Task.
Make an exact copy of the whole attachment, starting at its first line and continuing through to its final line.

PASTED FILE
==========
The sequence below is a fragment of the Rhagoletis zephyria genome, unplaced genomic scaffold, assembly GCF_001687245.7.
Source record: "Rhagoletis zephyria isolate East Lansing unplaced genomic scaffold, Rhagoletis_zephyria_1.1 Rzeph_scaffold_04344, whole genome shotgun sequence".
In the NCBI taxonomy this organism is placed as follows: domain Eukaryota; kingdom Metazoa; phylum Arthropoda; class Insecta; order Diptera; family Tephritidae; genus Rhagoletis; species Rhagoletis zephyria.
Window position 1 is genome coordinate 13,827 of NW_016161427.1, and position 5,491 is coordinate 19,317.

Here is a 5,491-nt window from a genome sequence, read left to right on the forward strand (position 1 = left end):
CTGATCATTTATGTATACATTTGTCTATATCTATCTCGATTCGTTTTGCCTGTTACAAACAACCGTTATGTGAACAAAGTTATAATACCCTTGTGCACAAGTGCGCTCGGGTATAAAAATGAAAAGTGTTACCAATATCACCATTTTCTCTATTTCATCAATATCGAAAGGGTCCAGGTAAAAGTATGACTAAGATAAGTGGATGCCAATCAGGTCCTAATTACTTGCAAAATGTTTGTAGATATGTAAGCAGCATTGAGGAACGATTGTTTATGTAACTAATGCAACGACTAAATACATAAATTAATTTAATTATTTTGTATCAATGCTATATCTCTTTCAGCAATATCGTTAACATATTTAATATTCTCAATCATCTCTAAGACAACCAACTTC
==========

The sequence below is a fragment of the Rhagoletis zephyria genome, unplaced genomic scaffold, assembly GCF_001687245.7.
Source record: "Rhagoletis zephyria isolate East Lansing unplaced genomic scaffold, Rhagoletis_zephyria_1.1 Rzeph_scaffold_04344, whole genome shotgun sequence".
In the NCBI taxonomy this organism is placed as follows: domain Eukaryota; kingdom Metazoa; phylum Arthropoda; class Insecta; order Diptera; family Tephritidae; genus Rhagoletis; species Rhagoletis zephyria.
Window position 1 is genome coordinate 13,827 of NW_016161427.1, and position 5,491 is coordinate 19,317.

Here is a 5,491-nt window from a genome sequence, read left to right on the forward strand (position 1 = left end):
CTGATCATTTATGTATACATTTGTCTATATCTATCTCGATTCGTTTTGCCTGTTACAAACAACCGTTATGTGAACAAAGTTATAATACCCTTGTGCACAAGTGCGCTCGGGTATAAAAATGAAAAGTGTTACCAATATCACCATTTTCTCTATTTCATCAATATCGAAAGGGTCCAGGTAAAAGTATGACTAAGATAAGTGGATGCCAATCAGGTCCTAATTACTTGCAAAATGTTTGTAGATATGTAAGCAGCATTGAGGAACGATTGTTTATGTAACTAATGCAACGACTAAATACATAAATTAATTTAATTATTTTGTATCAATGCTATATCTCTTTCAGCAATATCGTTAACATATTTAATATTCTCAATCATCTCTAAGACAACCAACTTC